Top takeaways from the 2008 Email Summit


Here’s what the top marketing and research directors at MECLabs came up with on Tuesday afternoon, after three intense days of slicing, dissecting, analyzing, and optimizing email and landing pages at the MarketingSherpa eMail Summit in Miami. (Oh yeah, and after a power outage that made national and international headlines!)

#1: Marketers have to be more than marketers. According to Jeanne Hopkins, Chief Marketing Officer for MECLabs Group, CMOs need to understand more than just marketing. They need to understand the business as a whole, including the company’s finances and its technical capabilities and limitations. This means making allies of the CFO and the CIO, understanding their problems and concerns, and making sure they understand marketings’. Most importantly, marketers need to get across to the CEO in easily understood and quickly digestible terms, graphs, and pictures just how and how much marketing is contributing to the bottom line and the success of the business overall.

#2: Is 2008 the year that email marketers get religion on landing pages? Email experts and marketers are starting to “get” that email is not created, sent, and responded to in a vacuum. As MarketingExperiments subscribers know, Continuity and Congruence play a huge role. Emailers better understand how important it is to avoid site flow disruption: ensuring Value Proposition and its communication—from the product, to the offer, to the Landing Page, to the conversion—each step the visitor takes to get from one to the next—is not interrupted, doesn’t cause unnecessary Friction, and doesn’t make the customer so anxious they fly instead of click to buy (or sign-up, or donate).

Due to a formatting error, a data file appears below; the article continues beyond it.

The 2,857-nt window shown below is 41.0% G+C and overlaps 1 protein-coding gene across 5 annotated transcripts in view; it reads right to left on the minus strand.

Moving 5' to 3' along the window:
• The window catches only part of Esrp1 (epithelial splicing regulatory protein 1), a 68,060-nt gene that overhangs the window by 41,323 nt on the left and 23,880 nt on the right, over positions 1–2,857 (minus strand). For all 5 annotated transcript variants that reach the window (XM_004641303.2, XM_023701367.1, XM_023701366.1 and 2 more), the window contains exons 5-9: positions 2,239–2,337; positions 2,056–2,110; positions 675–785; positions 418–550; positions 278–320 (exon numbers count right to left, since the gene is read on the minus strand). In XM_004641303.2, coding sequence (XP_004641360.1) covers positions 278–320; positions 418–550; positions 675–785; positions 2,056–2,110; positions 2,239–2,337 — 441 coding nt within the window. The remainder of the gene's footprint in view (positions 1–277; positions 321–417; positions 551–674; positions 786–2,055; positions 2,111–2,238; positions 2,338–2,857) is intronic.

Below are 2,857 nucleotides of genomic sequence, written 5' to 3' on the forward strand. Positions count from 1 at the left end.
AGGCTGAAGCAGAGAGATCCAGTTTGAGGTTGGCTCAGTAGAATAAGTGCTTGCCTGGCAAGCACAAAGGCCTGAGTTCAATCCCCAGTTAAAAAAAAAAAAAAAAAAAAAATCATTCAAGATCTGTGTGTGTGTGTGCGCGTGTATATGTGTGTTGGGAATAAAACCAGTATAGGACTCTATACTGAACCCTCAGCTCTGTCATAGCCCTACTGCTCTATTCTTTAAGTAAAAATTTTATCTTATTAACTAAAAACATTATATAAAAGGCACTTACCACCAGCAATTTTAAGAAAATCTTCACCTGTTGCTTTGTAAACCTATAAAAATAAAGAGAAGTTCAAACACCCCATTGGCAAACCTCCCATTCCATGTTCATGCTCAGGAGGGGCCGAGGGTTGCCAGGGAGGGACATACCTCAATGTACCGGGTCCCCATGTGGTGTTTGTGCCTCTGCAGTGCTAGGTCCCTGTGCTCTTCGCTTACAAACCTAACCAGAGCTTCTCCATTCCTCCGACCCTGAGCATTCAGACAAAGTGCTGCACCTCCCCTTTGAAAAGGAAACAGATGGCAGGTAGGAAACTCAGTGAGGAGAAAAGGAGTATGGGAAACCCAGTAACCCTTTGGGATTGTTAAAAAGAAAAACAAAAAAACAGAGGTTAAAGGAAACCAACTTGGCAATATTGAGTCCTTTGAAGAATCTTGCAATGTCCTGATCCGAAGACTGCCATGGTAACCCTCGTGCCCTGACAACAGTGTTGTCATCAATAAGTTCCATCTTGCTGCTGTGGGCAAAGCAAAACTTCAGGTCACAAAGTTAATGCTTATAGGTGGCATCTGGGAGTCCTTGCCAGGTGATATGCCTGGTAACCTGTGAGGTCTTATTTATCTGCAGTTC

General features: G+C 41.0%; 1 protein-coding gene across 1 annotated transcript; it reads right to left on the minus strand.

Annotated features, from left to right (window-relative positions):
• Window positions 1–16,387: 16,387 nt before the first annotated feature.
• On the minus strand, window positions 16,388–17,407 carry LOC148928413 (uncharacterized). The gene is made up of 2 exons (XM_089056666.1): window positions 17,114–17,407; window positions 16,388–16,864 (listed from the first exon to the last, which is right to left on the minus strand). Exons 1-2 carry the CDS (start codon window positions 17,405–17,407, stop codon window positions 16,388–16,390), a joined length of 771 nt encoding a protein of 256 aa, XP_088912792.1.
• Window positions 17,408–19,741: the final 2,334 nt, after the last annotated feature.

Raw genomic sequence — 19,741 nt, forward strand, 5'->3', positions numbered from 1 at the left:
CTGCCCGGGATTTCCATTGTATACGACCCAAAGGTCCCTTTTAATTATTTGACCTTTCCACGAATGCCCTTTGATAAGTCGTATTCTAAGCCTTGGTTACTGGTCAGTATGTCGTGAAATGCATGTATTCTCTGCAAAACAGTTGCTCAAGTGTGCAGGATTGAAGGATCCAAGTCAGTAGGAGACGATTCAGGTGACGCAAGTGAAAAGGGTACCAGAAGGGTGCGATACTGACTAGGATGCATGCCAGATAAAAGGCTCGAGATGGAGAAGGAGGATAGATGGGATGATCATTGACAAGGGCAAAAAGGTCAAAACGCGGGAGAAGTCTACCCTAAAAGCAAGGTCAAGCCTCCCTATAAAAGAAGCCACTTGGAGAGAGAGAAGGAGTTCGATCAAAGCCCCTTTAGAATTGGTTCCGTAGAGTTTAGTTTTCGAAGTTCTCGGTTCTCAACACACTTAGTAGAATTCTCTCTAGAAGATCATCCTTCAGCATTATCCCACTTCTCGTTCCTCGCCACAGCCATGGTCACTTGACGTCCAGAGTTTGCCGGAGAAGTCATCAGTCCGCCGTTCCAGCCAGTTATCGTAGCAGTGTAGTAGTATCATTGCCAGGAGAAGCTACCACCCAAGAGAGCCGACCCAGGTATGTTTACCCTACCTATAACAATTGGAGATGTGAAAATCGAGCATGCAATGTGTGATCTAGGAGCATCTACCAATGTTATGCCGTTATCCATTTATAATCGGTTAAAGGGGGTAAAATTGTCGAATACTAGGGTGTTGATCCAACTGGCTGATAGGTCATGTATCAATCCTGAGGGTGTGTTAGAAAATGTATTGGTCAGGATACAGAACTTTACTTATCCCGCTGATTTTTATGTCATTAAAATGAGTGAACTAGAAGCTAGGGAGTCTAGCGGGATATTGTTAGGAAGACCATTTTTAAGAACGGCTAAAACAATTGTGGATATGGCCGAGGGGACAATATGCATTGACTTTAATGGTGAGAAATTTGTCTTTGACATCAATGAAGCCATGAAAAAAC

#3: It’s all about the message. Stefan Tornquist, Director of Research at MarketingSherpa, reminded the final session’s audience that the click-to-open ratio in email testing is a key metric when it comes to the quality of your content and the subjects your readers like best.

#4: Marketing + IT = Happy faces. See number 1. Marketing and IT must be able to communicate. IT must enable marketing. If IT doesn’t (or won’t) support and facilitate what marketers need, and more importantly, what prospects and customers need when they open an email, click, and get to a Landing Page, then marketing will fail to deliver all it can and remain adequate instead of excellent (right Flint?) and so will the business. Having been a CIO intent on changing the culture from within, here’s a nice synopsis of my perspective:

” IT is not an end in itself. It has no purpose and no value beyond supporting and enabling the business, thus there is a strong argument that ultimate responsibility for IT strategy setting and implementation should rest with the business leadership.”

IT Alignment: Who Is in Charge? The Information Technology Governance Institute, 2005

#5: Email isn’t dead. Email still delivers stunning ROI when done properly. Hence the need for professional training, sharing of what works and what doesn’t, and a community of marketers that wants their communication with customers to be timely, welcome, relevant, and above all, useful. After all, that’s what customers want.

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